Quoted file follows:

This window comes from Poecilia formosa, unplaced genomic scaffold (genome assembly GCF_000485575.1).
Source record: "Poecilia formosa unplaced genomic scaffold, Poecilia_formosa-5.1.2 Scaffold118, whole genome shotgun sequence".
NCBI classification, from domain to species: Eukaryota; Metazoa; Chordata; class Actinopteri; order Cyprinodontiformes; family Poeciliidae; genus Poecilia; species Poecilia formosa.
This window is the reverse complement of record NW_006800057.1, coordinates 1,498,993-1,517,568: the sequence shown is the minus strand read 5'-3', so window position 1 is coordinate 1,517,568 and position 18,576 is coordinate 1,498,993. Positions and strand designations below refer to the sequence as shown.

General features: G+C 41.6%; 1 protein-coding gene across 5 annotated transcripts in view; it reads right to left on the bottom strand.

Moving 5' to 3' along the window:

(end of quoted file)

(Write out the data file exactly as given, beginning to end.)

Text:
This window comes from Poecilia formosa, unplaced genomic scaffold (genome assembly GCF_000485575.1).
Source record: "Poecilia formosa unplaced genomic scaffold, Poecilia_formosa-5.1.2 Scaffold118, whole genome shotgun sequence".
NCBI classification, from domain to species: Eukaryota; Metazoa; Chordata; class Actinopteri; order Cyprinodontiformes; family Poeciliidae; genus Poecilia; species Poecilia formosa.
This window is the reverse complement of record NW_006800057.1, coordinates 1,498,993-1,517,568: the sequence shown is the minus strand read 5'-3', so window position 1 is coordinate 1,517,568 and position 18,576 is coordinate 1,498,993. Positions and strand designations below refer to the sequence as shown.

General features: G+C 41.6%; 1 protein-coding gene across 5 annotated transcripts in view; it reads right to left on the bottom strand.

Moving 5' to 3' along the window: